Member of civil society and activists have raised concerns over alleged double standards by the government in terms of banning protests in Albania.
A number of protests have taken place in the country since the beginning of the pandemic. Some escalated into violence and scuffles between protestors and police, most ended in protestors being escorted to the police station and arrests being made.
Those arrested or detained were told it was because they had not complied with anti-COVID-19 protocols which ban big gatherings in public and require social distancing, and now mask-wearing to be maintained.
Many of those who were accompanied to the police station said that while in custody, they were placed in cells with other inmates where it was not possible to social distance and that police themselves did not observe protocols.
During a forum organized by the Qendresa Civare, the People’s Advocate Erina Ballance said: “we lack the right to unite and talk collectively through the silence of the voice ‘against’ or otherwise.”
Following the start of the pandemic, the Ministry of Health by the decision of the Technical Commission of Experts approved an order to prevent the spread of COVID-19. It includes a provision where mass gatherings in closed or open spaces, as well as other scenarios, are forbidden.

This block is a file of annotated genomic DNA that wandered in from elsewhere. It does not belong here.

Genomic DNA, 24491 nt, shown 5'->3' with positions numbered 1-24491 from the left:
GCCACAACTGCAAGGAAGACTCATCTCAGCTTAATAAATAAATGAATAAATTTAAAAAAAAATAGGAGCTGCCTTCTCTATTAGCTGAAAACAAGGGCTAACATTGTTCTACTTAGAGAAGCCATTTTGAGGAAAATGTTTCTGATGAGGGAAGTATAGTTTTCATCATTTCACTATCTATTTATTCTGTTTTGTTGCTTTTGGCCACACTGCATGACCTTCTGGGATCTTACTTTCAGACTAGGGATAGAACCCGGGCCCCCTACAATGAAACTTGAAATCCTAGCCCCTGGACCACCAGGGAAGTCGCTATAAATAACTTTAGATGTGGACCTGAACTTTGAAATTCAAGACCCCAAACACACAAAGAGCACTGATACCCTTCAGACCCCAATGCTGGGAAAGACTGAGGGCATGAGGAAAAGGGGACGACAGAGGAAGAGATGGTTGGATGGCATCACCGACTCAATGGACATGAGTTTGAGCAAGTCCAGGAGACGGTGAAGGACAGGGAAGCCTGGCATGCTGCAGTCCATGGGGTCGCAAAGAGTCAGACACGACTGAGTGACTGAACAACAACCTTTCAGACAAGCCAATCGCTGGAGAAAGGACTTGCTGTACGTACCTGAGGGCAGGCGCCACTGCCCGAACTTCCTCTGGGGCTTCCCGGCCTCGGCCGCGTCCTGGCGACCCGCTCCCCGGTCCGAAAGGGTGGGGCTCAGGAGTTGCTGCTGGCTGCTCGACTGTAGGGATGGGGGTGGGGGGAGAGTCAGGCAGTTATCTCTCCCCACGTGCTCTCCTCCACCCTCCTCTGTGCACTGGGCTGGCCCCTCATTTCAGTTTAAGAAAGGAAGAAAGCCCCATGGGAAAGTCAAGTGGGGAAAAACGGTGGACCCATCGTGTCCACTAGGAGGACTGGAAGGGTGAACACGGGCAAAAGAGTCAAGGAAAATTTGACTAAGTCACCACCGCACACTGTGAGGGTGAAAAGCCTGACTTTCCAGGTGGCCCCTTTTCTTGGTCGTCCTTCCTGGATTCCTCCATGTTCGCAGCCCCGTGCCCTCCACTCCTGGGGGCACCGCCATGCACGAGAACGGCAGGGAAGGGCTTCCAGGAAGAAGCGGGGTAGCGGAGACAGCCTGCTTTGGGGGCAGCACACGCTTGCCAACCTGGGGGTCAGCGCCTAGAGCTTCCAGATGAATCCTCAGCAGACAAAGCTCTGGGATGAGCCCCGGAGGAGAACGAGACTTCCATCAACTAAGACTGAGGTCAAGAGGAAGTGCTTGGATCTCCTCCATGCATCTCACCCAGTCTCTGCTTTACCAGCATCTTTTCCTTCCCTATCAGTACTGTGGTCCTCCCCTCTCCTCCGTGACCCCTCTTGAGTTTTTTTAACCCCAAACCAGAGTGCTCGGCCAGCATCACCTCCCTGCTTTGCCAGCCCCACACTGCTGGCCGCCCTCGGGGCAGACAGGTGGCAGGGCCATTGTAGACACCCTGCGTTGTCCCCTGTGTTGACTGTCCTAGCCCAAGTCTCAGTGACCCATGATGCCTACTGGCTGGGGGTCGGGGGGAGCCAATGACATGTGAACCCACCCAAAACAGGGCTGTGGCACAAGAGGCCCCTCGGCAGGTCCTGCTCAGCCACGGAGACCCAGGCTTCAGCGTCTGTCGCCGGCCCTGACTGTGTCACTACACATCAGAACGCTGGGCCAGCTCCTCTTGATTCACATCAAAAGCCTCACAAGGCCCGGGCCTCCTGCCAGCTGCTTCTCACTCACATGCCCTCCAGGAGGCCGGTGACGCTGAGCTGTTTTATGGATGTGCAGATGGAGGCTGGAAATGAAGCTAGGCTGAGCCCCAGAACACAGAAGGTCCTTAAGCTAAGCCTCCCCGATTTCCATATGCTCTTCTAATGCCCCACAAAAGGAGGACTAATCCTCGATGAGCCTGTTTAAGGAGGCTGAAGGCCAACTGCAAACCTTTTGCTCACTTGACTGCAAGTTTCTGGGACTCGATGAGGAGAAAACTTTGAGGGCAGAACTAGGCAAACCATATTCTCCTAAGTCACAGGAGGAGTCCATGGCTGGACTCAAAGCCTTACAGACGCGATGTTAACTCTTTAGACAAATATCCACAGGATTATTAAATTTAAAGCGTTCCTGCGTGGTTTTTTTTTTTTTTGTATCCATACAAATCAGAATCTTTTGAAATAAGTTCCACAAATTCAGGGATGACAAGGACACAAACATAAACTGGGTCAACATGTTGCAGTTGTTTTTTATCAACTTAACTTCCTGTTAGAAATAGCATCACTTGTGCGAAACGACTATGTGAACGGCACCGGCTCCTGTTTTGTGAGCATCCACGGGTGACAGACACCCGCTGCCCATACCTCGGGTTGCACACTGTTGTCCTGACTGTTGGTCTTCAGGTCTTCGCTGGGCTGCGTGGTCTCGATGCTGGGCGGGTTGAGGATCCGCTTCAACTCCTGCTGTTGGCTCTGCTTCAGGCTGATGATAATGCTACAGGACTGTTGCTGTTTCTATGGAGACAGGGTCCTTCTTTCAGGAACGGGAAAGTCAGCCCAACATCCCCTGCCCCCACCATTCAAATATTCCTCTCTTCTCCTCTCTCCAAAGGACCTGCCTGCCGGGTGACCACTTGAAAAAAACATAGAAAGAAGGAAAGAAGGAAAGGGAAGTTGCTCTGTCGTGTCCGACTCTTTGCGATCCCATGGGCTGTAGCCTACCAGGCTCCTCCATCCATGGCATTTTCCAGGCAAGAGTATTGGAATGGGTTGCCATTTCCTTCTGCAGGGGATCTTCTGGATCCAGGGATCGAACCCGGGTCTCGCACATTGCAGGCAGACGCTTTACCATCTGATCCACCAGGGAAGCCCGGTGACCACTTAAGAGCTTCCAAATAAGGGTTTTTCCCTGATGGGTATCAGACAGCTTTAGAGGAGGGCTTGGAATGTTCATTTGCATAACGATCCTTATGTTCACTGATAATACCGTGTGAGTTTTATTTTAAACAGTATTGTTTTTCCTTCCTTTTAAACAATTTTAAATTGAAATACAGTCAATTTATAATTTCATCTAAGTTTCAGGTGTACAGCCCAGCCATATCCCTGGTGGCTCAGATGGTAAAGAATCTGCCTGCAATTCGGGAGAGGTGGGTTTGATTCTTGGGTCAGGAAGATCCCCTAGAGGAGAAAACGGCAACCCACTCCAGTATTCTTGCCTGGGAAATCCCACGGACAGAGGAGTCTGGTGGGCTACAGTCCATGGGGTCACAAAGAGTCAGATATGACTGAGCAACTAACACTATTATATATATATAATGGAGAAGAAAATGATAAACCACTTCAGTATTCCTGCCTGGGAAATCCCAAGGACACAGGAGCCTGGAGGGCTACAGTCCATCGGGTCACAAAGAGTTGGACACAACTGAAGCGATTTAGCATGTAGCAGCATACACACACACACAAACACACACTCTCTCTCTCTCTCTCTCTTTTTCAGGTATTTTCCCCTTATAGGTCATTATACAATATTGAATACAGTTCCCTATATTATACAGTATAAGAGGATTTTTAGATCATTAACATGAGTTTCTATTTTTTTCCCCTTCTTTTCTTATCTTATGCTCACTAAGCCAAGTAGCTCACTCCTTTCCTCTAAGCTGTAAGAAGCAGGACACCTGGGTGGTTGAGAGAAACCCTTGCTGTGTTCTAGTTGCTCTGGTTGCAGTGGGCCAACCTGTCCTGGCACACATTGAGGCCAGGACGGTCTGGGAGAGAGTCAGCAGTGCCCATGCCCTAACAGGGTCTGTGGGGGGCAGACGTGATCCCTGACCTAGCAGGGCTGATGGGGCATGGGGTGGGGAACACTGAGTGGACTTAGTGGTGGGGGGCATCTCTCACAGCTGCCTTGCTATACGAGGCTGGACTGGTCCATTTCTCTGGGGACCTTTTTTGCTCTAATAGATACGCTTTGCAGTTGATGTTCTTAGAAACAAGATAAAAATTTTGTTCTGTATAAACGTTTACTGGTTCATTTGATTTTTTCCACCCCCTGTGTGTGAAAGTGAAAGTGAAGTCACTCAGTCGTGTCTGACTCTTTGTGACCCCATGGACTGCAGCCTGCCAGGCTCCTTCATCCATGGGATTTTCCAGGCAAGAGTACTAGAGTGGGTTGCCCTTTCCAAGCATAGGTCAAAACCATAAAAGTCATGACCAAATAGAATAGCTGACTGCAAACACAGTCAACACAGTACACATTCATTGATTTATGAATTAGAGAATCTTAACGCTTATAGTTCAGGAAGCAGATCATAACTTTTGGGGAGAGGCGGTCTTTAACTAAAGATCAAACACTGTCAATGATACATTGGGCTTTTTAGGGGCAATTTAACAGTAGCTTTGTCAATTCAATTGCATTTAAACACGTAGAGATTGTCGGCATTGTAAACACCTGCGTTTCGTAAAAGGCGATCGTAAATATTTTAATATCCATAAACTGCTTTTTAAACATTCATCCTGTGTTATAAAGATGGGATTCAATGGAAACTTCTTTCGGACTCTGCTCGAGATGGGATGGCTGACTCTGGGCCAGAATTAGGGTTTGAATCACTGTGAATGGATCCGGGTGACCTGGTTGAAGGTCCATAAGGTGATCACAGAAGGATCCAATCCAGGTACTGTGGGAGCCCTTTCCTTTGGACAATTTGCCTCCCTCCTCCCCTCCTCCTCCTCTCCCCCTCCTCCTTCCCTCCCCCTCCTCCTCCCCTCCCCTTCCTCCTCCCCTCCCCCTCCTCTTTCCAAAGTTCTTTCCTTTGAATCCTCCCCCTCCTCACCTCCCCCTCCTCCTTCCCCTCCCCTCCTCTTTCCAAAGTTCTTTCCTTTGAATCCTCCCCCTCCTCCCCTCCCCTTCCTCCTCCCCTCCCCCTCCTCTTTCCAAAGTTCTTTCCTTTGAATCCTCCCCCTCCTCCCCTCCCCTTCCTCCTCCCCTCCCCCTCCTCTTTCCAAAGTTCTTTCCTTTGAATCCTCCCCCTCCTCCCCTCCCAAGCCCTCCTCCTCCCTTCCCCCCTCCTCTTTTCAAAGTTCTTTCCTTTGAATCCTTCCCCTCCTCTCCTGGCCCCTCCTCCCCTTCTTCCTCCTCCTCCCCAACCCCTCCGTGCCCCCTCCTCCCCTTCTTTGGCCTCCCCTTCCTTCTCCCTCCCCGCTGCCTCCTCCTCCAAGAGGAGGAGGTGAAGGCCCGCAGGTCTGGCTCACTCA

Since then, a number of protests have been dispersed in and outside of Tirana.
Concerns have been raised that while protests are being stifled, political gatherings and rallies during the run up to the 2021 general election are being allowed.
Deputy Minister of Health and chairwoman of the Technical Committee of Experts, Mira Rakacolli said that during protests people shout and spread more droplets in the air while during political events, this doesn’t happen.
“In protest, distance or calm can not be maintained, so it is impossible to be totally safe at any moment, as protesters shout or approach each other,” she added.
There is no specific guidelines on what constitutes a mass gathering leaving a lot of room for interpretation.
Robert Gajda the Commissioner for Protection from Discrimination said that these actions by the state lead to concerns from citizens that protests are being stopped because criticism is not accepted.
The WHO defines a mass gathering as high-profile international sporting events and international religious events. It also says that lower profile events can be considered as such if they bring together such a number that would have a strain on the health system in the community where it takes place.
In the case of many Albanian protests where just 10-50 people are present, it does not appear that this meets the criteria of a mass gathering.
The WHO adds that if the event is held in a big city in a country with a well-resourced health system and lasts just a few hours, it may not be considered as a mass gathering.
There have been political gatherings and events throughout Albania over the last few months.